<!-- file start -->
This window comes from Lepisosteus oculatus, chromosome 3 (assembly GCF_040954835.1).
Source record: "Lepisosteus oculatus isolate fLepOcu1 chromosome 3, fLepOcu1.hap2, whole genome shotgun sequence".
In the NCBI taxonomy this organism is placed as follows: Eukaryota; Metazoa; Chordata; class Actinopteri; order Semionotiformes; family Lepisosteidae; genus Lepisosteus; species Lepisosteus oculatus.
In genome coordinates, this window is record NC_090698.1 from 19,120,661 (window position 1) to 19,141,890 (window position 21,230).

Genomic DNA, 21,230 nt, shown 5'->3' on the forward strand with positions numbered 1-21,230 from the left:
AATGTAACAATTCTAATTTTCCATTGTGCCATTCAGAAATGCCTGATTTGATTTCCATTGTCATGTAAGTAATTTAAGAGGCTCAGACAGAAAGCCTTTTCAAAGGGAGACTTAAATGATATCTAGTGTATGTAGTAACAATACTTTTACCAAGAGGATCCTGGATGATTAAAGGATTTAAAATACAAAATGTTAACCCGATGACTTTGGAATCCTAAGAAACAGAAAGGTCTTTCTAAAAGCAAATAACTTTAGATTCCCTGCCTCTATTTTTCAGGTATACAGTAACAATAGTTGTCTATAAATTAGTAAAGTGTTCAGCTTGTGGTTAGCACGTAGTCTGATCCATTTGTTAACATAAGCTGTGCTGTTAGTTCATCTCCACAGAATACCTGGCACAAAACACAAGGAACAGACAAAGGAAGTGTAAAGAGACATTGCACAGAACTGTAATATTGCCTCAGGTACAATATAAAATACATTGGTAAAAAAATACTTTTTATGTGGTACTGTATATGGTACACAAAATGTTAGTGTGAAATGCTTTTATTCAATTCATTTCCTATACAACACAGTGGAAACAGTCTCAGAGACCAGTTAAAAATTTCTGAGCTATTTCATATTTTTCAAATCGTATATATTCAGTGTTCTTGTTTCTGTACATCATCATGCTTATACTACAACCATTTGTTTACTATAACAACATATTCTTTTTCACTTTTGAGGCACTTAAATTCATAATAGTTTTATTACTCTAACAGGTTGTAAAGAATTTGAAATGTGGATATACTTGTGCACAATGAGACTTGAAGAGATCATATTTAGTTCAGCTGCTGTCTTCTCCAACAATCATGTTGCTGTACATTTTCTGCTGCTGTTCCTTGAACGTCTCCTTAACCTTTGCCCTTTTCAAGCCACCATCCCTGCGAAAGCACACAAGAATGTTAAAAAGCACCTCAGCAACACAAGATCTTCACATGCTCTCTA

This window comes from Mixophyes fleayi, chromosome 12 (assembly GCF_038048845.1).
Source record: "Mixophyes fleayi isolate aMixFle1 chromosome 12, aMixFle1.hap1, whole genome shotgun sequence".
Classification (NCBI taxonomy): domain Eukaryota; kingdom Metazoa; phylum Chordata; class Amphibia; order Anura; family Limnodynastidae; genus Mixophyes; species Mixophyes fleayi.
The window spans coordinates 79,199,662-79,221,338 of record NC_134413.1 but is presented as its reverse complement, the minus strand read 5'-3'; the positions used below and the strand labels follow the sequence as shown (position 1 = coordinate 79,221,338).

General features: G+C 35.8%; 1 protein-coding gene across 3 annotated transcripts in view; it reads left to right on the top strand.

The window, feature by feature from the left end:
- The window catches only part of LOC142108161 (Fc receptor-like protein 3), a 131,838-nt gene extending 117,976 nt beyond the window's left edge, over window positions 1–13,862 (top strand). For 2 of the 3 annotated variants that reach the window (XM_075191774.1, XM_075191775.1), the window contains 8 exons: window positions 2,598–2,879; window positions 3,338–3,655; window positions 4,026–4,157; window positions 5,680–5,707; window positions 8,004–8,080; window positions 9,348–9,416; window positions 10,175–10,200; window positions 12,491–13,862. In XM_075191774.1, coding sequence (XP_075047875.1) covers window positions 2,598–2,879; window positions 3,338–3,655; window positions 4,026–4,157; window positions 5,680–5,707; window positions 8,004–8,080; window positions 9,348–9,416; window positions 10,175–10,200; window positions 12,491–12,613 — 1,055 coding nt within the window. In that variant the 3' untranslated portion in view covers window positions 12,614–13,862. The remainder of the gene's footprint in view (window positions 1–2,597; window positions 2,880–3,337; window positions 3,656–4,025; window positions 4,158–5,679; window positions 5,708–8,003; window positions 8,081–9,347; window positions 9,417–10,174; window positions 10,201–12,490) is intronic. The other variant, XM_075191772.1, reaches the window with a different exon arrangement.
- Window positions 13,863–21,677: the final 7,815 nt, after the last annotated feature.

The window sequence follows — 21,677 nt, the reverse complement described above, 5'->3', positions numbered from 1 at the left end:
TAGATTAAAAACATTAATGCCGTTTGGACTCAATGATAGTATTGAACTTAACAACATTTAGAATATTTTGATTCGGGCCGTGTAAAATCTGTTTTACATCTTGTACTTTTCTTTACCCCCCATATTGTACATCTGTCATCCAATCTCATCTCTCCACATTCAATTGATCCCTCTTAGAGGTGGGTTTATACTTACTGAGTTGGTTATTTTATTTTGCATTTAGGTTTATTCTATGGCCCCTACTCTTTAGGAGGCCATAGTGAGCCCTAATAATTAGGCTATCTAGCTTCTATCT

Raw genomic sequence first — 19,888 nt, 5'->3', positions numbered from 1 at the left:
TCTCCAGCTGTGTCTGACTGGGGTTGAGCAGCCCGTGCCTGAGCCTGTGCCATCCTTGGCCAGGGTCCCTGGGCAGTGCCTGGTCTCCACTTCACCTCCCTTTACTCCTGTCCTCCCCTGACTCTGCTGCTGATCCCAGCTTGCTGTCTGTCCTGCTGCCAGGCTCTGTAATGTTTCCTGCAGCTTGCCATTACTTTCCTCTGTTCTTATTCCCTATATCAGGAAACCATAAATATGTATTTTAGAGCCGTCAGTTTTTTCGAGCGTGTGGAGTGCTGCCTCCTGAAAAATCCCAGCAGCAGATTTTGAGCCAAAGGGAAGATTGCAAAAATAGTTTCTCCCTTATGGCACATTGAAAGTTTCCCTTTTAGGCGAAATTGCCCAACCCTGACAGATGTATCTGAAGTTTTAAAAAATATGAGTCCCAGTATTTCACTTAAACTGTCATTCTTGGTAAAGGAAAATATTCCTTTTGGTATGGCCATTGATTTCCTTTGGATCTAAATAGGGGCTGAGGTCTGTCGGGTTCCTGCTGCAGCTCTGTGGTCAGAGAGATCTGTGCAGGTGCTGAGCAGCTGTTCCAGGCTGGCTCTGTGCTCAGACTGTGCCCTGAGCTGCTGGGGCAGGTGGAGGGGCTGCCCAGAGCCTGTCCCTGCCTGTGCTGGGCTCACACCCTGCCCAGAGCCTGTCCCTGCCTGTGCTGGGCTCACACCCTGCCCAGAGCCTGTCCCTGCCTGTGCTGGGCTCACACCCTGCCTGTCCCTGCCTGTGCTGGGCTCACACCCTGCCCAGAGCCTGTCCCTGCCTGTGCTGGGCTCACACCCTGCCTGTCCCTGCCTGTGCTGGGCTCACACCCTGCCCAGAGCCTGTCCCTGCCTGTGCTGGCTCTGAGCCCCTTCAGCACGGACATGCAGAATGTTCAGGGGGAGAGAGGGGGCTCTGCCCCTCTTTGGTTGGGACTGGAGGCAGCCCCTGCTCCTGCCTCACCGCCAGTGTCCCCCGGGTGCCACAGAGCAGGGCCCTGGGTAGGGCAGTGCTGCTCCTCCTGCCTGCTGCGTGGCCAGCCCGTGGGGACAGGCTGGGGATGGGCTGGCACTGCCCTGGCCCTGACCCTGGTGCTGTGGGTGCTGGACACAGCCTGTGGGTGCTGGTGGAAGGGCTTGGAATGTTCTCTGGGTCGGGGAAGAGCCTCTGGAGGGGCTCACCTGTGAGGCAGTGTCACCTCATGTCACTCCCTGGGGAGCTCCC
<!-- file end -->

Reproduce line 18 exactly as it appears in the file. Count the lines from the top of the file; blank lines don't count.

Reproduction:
TCTCCAGCTGTGTCTGACTGGGGTTGAGCAGCCCGTGCCTGAGCCTGTGCCATCCTTGGCCAGGGTCCCTGGGCAGTGCCTGGTCTCCACTTCACCTCCCTTTACTCCTGTCCTCCCCTGACTCTGCTGCTGATCCCAGCTTGCTGTCTGTCCTGCTGCCAGGCTCTGTAATGTTTCCTGCAGCTTGCCATTACTTTCCTCTGTTCTTATTCCCTATATCAGGAAACCATAAATATGTATTTTAGAGCCGTCAGTTTTTTCGAGCGTGTGGAGTGCTGCCTCCTGAAAAATCCCAGCAGCAGATTTTGAGCCAAAGGGAAGATTGCAAAAATAGTTTCTCCCTTATGGCACATTGAAAGTTTCCCTTTTAGGCGAAATTGCCCAACCCTGACAGATGTATCTGAAGTTTTAAAAAATATGAGTCCCAGTATTTCACTTAAACTGTCATTCTTGGTAAAGGAAAATATTCCTTTTGGTATGGCCATTGATTTCCTTTGGATCTAAATAGGGGCTGAGGTCTGTCGGGTTCCTGCTGCAGCTCTGTGGTCAGAGAGATCTGTGCAGGTGCTGAGCAGCTGTTCCAGGCTGGCTCTGTGCTCAGACTGTGCCCTGAGCTGCTGGGGCAGGTGGAGGGGCTGCCCAGAGCCTGTCCCTGCCTGTGCTGGGCTCACACCCTGCCCAGAGCCTGTCCCTGCCTGTGCTGGGCTCACACCCTGCCCAGAGCCTGTCCCTGCCTGTGCTGGGCTCACACCCTGCCTGTCCCTGCCTGTGCTGGGCTCACACCCTGCCCAGAGCCTGTCCCTGCCTGTGCTGGGCTCACACCCTGCCTGTCCCTGCCTGTGCTGGGCTCACACCCTGCCCAGAGCCTGTCCCTGCCTGTGCTGGCTCTGAGCCCCTTCAGCACGGACATGCAGAATGTTCAGGGGGAGAGAGGGGGCTCTGCCCCTCTTTGGTTGGGACTGGAGGCAGCCCCTGCTCCTGCCTCACCGCCAGTGTCCCCCGGGTGCCACAGAGCAGGGCCCTGGGTAGGGCAGTGCTGCTCCTCCTGCCTGCTGCGTGGCCAGCCCGTGGGGACAGGCTGGGGATGGGCTGGCACTGCCCTGGCCCTGACCCTGGTGCTGTGGGTGCTGGACACAGCCTGTGGGTGCTGGTGGAAGGGCTTGGAATGTTCTCTGGGTCGGGGAAGAGCCTCTGGAGGGGCTCACCTGTGAGGCAGTGTCACCTCATGTCACTCCCTGGGGAGCTCCC